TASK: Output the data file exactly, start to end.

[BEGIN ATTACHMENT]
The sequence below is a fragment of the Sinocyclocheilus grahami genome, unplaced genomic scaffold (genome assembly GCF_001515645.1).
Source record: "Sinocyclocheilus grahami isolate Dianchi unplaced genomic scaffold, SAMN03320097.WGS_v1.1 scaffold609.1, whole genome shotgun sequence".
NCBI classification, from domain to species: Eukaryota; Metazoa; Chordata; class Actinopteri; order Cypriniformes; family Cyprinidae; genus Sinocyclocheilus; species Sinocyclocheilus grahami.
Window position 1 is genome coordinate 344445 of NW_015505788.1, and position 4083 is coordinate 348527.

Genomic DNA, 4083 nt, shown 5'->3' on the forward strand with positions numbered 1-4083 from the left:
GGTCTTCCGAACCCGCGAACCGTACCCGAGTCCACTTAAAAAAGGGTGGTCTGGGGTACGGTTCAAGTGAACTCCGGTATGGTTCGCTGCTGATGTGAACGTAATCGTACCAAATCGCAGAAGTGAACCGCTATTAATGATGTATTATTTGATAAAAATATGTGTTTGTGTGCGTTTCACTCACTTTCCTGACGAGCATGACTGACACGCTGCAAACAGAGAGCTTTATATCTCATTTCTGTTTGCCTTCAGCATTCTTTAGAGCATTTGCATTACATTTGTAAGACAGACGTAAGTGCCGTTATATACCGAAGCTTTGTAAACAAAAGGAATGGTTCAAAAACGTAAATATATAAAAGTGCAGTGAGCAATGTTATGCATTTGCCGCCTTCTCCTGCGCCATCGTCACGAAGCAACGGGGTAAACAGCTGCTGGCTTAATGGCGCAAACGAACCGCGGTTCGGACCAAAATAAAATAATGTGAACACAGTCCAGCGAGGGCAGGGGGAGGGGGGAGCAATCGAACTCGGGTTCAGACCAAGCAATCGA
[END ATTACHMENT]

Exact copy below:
The sequence below is a fragment of the Sinocyclocheilus grahami genome, unplaced genomic scaffold (genome assembly GCF_001515645.1).
Source record: "Sinocyclocheilus grahami isolate Dianchi unplaced genomic scaffold, SAMN03320097.WGS_v1.1 scaffold609.1, whole genome shotgun sequence".
NCBI classification, from domain to species: Eukaryota; Metazoa; Chordata; class Actinopteri; order Cypriniformes; family Cyprinidae; genus Sinocyclocheilus; species Sinocyclocheilus grahami.
Window position 1 is genome coordinate 344445 of NW_015505788.1, and position 4083 is coordinate 348527.

Genomic DNA, 4083 nt, shown 5'->3' on the forward strand with positions numbered 1-4083 from the left:
GGTCTTCCGAACCCGCGAACCGTACCCGAGTCCACTTAAAAAAGGGTGGTCTGGGGTACGGTTCAAGTGAACTCCGGTATGGTTCGCTGCTGATGTGAACGTAATCGTACCAAATCGCAGAAGTGAACCGCTATTAATGATGTATTATTTGATAAAAATATGTGTTTGTGTGCGTTTCACTCACTTTCCTGACGAGCATGACTGACACGCTGCAAACAGAGAGCTTTATATCTCATTTCTGTTTGCCTTCAGCATTCTTTAGAGCATTTGCATTACATTTGTAAGACAGACGTAAGTGCCGTTATATACCGAAGCTTTGTAAACAAAAGGAATGGTTCAAAAACGTAAATATATAAAAGTGCAGTGAGCAATGTTATGCATTTGCCGCCTTCTCCTGCGCCATCGTCACGAAGCAACGGGGTAAACAGCTGCTGGCTTAATGGCGCAAACGAACCGCGGTTCGGACCAAAATAAAATAATGTGAACACAGTCCAGCGAGGGCAGGGGGAGGGGGGAGCAATCGAACTCGGGTTCAGACCAAGCAATCGA